A staggering 100,000 people were waiting for cancer diagnostic tests in Scotland at the end of 2020 – a 15 per cent jump in a year.
Figures released by Public Health Scotland show the scale of the backlogs growing as a result of the pandemic.
Cancer charities said they were “deeply concerned” and opposition politicians called it “a catastrophe waiting to happen”.
Data on waiting times for eight key cancer diagnostic tests showed 100,913 patients waiting to be seen on December 31, down slightly on the end of September.
Kirsty Slack, of Cancer Research UK, said: “The pandemic has led to a worrying drop in the number of people being diagnosed with cancer and starting treatment.
“While services are slowly recovering, we remain deeply concerned about the ongoing backlog of people waiting to receive these crucial tests and get a diagnosis.
“Waiting to find out if you have cancer is an anxious time for people, so clearing the backlog is essential.”
She said the Scottish Government recovery plan for cancer services was “welcome” but staff shortages in cancer services “must be addressed as a priority”.
The fall-out from Covid on NHS services has left thousands waiting on tests and treatment. More than two-fifths of them had been waiting longer than the targeted waiting time of six weeks.
Patients awaiting an endoscopy numbered 31,637 and of those 67.8 per cent had been waiting longer than six weeks – and 5866 had been waiting up to a year for their tests and 1236 had been waiting more than a year.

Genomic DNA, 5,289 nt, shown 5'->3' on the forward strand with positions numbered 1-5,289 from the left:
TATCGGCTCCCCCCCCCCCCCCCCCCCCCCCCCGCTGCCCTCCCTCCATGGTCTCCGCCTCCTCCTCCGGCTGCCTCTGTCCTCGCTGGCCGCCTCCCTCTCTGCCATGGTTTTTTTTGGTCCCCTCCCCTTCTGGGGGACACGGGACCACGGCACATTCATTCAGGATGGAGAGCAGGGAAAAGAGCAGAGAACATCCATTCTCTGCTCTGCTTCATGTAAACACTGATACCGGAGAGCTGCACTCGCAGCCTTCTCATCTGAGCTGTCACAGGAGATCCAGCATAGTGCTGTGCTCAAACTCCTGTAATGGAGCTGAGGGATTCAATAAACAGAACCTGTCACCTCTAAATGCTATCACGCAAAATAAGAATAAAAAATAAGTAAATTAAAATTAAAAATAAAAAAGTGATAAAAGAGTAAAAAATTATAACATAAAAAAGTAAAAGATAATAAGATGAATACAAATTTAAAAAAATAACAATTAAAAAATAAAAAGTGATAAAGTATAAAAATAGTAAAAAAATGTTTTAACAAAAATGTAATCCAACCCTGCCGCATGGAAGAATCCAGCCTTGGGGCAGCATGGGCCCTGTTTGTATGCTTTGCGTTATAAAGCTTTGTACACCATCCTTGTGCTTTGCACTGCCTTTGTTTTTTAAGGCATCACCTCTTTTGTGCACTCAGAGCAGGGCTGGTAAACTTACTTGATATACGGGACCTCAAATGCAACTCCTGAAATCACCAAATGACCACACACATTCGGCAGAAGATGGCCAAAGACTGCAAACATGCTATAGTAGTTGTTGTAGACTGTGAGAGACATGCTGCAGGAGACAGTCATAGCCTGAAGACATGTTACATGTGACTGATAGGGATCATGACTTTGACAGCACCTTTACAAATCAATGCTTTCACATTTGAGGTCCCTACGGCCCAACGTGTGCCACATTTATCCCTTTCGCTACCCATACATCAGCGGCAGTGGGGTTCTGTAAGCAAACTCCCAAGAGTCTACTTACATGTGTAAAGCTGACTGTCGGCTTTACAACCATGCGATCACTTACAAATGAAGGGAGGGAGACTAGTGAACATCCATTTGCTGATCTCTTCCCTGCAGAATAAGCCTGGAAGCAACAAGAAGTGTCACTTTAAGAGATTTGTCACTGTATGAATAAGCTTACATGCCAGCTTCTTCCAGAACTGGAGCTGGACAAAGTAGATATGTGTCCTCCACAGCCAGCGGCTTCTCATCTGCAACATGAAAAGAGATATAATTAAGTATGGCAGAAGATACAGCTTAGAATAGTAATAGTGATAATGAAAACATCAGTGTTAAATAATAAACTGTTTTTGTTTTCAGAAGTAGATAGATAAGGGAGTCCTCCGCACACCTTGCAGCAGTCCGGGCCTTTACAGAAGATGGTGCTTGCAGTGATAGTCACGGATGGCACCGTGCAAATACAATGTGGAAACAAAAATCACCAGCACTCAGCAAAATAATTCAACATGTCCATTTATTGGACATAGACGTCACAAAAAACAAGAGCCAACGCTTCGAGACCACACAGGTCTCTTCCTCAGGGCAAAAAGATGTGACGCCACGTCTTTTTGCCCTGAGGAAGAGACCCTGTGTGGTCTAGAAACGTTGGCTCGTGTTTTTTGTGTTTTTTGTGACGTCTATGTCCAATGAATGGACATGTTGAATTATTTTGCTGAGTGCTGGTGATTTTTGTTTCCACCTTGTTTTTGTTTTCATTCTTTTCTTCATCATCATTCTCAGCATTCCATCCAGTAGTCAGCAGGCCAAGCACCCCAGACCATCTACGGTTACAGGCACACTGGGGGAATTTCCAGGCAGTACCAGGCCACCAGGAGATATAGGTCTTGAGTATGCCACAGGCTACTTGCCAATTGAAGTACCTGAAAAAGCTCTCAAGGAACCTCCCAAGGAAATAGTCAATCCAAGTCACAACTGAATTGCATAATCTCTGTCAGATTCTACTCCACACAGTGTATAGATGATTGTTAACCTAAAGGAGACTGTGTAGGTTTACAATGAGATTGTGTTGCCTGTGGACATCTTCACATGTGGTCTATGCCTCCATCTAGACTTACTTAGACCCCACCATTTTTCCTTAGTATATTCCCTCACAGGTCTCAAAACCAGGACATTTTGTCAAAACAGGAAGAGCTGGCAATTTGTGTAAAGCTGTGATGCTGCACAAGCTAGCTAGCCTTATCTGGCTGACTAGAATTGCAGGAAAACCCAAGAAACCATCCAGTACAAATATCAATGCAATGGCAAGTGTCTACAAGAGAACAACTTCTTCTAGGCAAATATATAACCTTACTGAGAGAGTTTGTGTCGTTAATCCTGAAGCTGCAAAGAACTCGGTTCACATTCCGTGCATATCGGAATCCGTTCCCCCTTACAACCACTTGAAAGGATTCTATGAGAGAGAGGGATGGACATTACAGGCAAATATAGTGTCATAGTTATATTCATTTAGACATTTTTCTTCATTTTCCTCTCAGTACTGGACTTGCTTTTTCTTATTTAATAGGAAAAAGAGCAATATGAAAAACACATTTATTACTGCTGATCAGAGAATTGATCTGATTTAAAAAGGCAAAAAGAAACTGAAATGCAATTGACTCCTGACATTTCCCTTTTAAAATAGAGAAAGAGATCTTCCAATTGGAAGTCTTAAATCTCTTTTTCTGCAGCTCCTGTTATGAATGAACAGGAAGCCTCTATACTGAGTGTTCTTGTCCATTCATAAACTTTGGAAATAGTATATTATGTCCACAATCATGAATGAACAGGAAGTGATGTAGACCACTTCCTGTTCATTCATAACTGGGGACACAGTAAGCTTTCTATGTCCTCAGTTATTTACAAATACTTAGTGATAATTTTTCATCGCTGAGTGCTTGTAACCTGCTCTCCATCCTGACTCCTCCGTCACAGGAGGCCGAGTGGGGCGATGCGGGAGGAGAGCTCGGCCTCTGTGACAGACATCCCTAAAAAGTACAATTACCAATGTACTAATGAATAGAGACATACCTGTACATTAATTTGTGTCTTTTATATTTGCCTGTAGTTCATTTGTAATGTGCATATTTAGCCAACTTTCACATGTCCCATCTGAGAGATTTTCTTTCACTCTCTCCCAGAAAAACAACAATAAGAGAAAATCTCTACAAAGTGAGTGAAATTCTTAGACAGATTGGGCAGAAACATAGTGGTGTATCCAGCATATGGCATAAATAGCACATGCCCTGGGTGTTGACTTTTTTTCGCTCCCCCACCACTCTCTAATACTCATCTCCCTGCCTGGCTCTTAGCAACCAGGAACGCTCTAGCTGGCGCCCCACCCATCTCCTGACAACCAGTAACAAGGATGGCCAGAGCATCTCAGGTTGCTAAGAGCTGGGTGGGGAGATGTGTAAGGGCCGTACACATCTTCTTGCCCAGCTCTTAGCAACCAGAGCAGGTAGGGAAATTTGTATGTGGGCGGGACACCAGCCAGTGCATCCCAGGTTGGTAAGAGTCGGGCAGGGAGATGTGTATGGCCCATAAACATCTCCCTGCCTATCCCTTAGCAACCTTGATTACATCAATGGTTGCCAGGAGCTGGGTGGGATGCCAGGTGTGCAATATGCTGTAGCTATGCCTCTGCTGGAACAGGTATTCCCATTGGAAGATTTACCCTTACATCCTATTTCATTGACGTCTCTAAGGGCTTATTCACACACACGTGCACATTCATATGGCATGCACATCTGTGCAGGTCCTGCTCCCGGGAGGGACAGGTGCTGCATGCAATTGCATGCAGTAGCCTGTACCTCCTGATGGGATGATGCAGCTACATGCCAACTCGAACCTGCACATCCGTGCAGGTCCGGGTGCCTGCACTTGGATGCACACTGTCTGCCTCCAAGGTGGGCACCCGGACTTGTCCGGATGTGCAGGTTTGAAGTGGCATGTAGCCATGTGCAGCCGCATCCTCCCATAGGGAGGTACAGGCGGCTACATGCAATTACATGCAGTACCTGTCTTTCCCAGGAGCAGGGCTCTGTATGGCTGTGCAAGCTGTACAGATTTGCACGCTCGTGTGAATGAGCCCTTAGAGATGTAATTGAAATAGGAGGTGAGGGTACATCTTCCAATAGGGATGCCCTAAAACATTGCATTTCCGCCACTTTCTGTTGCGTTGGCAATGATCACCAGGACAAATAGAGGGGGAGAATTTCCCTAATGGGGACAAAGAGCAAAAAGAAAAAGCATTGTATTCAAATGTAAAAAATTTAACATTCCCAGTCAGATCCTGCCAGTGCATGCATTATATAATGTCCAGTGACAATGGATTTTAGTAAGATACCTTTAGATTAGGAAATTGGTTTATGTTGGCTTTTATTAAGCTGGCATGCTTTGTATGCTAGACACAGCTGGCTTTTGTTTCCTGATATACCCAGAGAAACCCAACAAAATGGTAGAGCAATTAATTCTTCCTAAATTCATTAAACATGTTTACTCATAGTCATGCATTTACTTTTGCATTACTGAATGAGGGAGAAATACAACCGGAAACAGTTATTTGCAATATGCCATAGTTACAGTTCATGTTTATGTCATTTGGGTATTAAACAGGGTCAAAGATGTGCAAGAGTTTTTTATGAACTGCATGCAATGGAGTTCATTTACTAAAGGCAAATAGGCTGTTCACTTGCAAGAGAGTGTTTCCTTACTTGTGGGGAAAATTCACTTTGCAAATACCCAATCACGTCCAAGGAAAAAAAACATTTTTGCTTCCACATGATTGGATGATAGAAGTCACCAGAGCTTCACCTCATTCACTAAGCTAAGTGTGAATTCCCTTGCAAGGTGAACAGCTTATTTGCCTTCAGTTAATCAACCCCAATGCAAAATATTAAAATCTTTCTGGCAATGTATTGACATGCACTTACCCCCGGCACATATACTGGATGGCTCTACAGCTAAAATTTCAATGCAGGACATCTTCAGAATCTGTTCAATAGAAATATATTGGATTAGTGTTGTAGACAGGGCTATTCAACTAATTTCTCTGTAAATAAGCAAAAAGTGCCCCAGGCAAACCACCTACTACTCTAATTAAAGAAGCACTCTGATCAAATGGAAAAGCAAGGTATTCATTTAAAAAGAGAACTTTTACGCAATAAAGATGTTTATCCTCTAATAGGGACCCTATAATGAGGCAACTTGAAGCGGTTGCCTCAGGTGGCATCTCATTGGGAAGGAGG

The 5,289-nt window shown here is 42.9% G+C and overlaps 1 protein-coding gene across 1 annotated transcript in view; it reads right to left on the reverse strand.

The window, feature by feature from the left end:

Those awaiting treatment are also suffering because of Covid with the latest figures showing just 73.8 per cent of patients treated within 18 weeks of referral. With non-urgent cases mothballed at the height of the first lockdown, services have been hit badly.
Scottish Labour interim leader Jackie Baillie called the figures “a catastrophe waiting to happen”.
She added: “A route plan out of lockdown will depend on a functioning NHS that can handle the problems stored up throughout the pandemic but with so many missed targets it is hard to see how services will cope.
“It is a blow for the thousands who will suffer because of a delayed diagnosis and will miss vital treatment for serious illness.
“Thanks to SNP mismanagement our health services are at risk of collapse.”
A Scottish Government spokesman said: “Cancer services have been, and will remain, a top priority. NHS Scotland remains on an emergency footing where health boards are seeing and treating patients based on their clinical urgency.
“More than 24,500 patients across 14 specialities have been seen at the Louisa Jordan, and we have made more than £77million available to boards to support elective activity, in addition to £7million made available for endoscopy services.”
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